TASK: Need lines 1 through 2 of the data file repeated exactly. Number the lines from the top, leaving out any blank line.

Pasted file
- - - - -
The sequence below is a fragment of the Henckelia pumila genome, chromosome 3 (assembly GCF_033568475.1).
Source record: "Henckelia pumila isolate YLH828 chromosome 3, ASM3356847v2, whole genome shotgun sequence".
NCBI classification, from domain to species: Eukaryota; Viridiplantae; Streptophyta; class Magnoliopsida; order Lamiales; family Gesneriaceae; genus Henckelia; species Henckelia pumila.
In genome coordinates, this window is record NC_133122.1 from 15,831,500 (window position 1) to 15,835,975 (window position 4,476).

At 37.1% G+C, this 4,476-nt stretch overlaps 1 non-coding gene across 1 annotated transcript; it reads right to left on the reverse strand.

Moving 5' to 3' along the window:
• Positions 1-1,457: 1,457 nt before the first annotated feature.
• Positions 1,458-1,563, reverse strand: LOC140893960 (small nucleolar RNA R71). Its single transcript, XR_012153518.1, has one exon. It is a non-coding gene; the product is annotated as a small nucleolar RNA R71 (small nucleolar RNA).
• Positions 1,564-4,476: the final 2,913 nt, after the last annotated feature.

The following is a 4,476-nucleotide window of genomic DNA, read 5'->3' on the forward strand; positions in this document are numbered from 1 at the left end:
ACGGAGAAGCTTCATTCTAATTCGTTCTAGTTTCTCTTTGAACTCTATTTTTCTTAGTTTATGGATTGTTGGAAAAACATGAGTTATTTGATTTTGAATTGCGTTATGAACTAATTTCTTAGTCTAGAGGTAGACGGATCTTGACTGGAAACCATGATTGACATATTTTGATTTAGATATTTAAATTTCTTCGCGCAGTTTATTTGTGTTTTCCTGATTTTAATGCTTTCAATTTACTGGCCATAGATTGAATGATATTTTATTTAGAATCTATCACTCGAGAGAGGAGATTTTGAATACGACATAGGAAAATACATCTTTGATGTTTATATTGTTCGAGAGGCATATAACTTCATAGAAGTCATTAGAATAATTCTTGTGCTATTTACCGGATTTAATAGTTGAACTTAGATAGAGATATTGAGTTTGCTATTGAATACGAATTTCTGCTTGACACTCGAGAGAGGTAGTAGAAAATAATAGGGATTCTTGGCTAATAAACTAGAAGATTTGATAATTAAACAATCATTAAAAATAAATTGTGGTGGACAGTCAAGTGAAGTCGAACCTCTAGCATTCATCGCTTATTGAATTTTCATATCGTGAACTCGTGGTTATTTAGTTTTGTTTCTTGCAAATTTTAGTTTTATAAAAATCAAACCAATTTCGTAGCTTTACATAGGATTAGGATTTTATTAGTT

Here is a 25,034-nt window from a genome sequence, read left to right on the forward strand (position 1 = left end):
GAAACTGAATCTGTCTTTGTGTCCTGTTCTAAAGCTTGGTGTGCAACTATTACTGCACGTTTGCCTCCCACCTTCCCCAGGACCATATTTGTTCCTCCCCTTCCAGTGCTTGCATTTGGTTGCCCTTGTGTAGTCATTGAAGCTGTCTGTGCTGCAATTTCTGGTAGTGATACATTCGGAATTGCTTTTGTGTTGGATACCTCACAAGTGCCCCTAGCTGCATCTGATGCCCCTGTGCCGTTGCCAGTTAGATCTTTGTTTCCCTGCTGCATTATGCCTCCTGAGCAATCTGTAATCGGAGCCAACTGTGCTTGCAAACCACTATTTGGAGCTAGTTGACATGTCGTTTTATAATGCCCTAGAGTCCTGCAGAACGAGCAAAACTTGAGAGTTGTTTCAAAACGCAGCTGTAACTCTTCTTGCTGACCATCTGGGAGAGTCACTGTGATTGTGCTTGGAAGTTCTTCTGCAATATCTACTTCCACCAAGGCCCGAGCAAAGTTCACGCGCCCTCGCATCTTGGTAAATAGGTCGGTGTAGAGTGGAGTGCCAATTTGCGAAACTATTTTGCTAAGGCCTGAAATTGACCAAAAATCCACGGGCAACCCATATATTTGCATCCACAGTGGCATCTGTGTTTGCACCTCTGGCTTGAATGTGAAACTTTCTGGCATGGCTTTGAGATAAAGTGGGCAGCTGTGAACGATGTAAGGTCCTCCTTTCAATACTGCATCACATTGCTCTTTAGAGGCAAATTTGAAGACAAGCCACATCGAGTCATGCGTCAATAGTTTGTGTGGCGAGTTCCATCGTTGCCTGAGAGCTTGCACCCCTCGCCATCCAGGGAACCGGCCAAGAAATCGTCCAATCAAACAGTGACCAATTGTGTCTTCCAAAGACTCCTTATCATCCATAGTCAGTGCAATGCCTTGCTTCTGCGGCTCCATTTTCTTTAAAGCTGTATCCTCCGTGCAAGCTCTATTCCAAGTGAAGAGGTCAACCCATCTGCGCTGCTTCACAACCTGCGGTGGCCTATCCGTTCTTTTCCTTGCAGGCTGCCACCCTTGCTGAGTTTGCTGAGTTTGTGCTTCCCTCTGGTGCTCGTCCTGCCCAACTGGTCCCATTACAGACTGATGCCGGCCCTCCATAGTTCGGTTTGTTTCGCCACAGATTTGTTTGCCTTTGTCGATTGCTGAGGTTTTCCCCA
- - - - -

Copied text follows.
The sequence below is a fragment of the Henckelia pumila genome, chromosome 3 (assembly GCF_033568475.1).
Source record: "Henckelia pumila isolate YLH828 chromosome 3, ASM3356847v2, whole genome shotgun sequence".